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How To Handle PMS Like a Boss

In your 20s, you’re determined to overcome aspects of your life that you wish didn’t exist. In your 40s, you learn to coexist with them.

But I don’t believe that I merely have to ‘exist together’ with the negative circumstances that surround me because ‘to coexist’ can also mean that I am living with someone or something in a peaceful and tolerant way. That’s what Im after…acceptance, tolerance and peace. Ahhh, sweet coexistence.

One of the ‘negative circumstances’ that comes to mind here is PMS. For years, I’ve tried to overcome it. To beat it. To a pulp. You can imagine how that turned out. Instead, I’ve realized that I’ve come to coexist with my PMS. I don’t love it but I’m at peace with it. Here’s how I do it:

I Track My Cycle

Tracking my cycle with a period-tracking app like Flo (yes, they exist) is a total game changer and helps me get a handle on when my PMS could be in full swing. Although I would never blame PMS for what I am feeling, I do use my tracking system to help me figure out whether or not the intensity of my feelings and emotions could be due to PMS.

If I am feeling overwhelmed, which is an intense sensation I get when I am in the throes of PMS, I look at my tracker and figure out if the weight of my overwhelmed-ness could be exacerbated by my PMS. This actually helps me feel less out-of-control. It also helps me recognize and categorize what I am experiencing. If I do think PMS is behind the rush, I don’t sweep my feelings under the rug but I don’t dwell on them either. I take a breath. I give myself a little bit of understanding. I ensure myself that it will pass and I move on with my day.

I (sort of) Limit My Caffeine Intake

When someone tells me to limit my caffeine intake I want to punch them in the face. That right there should be reason enough to cut back on the coffee, right?

I just love coffee and the truth is, the internet isn’t really sure if caffeine affects PMS or not. I do notice that when I reduce my caffeine intake two weeks before my period, it seems to take the edge off a bit. Here’s what I do…when my period arrives and the week following, I drink as much coffee as I feel necessary to help get through the day. When I get close to PMS time (here’s where that period-tracking app comes in again), I drink my morning cup and switch to green tea if I need a little boost. It’s not a perfect science but it is a way for me to enjoy my coffee without worrying about it for at least some of the month.

I Eat a Healthy Diet, 90% of the Time

Here’s what happens to me in a typical month. I feel great, I eat relatively balanced meals, I get some exercise in, I get decent rests and all is well.

This lasts for about 2 weeks and then it all goes down the drain. My sleeps get restless, I don’t feel like exercising and I get these sugar cravings that drive me up the wall. I start to feel guilty about giving in to my cravings which leads to more indulging (I’ve already ruined everything, right?) and the whole thing snowballs until I get my period and everything resets.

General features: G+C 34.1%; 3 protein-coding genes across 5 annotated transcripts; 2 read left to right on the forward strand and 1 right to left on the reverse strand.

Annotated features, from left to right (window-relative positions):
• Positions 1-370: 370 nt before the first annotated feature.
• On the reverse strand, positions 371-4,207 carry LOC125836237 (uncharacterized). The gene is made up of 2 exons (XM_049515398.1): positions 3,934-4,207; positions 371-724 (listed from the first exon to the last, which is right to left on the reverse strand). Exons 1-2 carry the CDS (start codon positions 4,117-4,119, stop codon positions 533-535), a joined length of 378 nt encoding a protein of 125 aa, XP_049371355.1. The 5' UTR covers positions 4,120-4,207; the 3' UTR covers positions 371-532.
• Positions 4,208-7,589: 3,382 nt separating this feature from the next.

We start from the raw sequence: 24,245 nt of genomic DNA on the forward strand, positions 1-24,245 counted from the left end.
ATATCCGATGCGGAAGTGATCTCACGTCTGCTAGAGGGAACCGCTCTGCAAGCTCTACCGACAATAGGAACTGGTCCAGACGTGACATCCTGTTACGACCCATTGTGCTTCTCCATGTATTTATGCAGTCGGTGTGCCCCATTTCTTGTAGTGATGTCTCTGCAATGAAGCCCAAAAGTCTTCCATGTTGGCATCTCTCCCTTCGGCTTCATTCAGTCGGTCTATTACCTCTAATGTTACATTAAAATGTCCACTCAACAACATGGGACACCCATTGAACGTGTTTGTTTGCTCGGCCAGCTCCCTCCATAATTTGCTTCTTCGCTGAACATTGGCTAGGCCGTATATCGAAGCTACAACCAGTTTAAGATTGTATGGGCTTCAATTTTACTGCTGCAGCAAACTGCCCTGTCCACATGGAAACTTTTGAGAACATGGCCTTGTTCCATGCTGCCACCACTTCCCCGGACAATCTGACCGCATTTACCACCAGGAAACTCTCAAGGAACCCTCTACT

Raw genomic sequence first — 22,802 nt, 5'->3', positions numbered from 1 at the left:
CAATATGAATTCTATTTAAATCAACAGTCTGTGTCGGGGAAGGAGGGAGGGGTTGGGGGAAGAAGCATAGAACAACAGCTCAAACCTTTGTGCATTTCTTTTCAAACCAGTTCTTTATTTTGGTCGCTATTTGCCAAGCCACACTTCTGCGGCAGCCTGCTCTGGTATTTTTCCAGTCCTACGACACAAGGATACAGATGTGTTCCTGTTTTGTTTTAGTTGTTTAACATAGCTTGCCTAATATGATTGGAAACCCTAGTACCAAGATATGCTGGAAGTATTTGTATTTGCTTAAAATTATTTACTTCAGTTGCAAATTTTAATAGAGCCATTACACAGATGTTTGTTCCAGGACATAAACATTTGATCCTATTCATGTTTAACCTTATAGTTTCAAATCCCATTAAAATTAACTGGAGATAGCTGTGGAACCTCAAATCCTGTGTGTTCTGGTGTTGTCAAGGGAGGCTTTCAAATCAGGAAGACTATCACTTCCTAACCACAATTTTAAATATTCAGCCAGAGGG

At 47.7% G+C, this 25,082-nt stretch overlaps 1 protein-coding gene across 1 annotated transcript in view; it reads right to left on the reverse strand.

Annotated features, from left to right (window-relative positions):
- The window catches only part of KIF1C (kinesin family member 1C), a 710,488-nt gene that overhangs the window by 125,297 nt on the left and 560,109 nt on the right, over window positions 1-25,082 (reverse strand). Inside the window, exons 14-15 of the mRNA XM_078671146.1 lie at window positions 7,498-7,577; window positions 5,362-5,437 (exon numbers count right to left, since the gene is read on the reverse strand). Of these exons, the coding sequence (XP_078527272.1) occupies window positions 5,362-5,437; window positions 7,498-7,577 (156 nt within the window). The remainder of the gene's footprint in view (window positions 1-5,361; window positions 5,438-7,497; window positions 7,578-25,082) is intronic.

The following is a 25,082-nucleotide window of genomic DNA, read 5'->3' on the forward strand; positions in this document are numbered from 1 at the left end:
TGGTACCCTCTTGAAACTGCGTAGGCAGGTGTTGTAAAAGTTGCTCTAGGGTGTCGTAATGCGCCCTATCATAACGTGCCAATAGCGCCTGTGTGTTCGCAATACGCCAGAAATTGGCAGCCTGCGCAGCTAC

How do I coexist with this vicious cycle? I recognise it. I tell myself that it’s ok to eat a cookie if I am craving sugar. I actually enjoy it! The little voice in my head encourages the sugar to go to the part of my brain that it needs to go to in order to satisfy my craving. Yes, I know that sounds crazy but I also know that this is a monthly cycle and I am aware that these cravings will subside eventually. A little bit of knowledge and acceptance is sometimes all I need to have a reasonable amount of whatever it is that I’m craving and then walk away. I try to keep that 90% statistic in my head and I log my meals everyday. This keeps me accountable for the good and the bad and helps keep my nutritious to junk ratio in check.

I Take Vitamins That Work For Me

I found that taking Magnesium, Vitamin D and Vitamin B 12 on a regular basis have helped curb the intensity of my PMS. This simple act has taken years to perfect but that’s how I knew it was making a difference. At first, I would buy all of the vitamins, but I wouldn’t necessarily remember to take all of them. I noticed that during the months where I did remember to take them consistently, my PMS was less intense. Do your research here and definitely consult with your doctor before starting any vitamin regimen as my needs are sure to be different than your needs.

I’m Experimenting with CBD Oil

I started taking a daily dose of CBD oil (500 mg) 2 months ago to help with my irritability and mood swings. So far, I feel calmer and more relaxed (pretty sure it’s doing it’s job!). My last two periods actually came without me even feeling they were coming. No outburst at the kids or my (very understanding) husband for two whole cycles. I am going to continue to keep CBD oil in my PMS-coexistence arsenal.

Another great way to coexist with your PMS is to just know that they just don’t get it. It’s ok that your family and friends don’t understand your PMS. It took me almost 25 years to get this far with my own struggles with PMS, how can I expect them to understand? That’s why I never blame my PMS for any of it…the yelling, the mood swings, the fatigue. If I blame it then they will blame it and that doesn’t feel right to me. That’s why I’ve learned to coexist with it. I keep it right there next to me, peacefully, but I keep it in line and I don’t beat myself up about it anymore!

Until next time, friends, let’s coexist!


Leslie Lynn Nifoussi is a mom of two who thoroughly enjoys her assortment of jobs as a blogger, model, media host, commercial actor and beauty and fashion contributor for HSN. She’s a former small business owner and professional dancer and is eager to share her life’s experiences with you.

Instagram @hostedby_leslie


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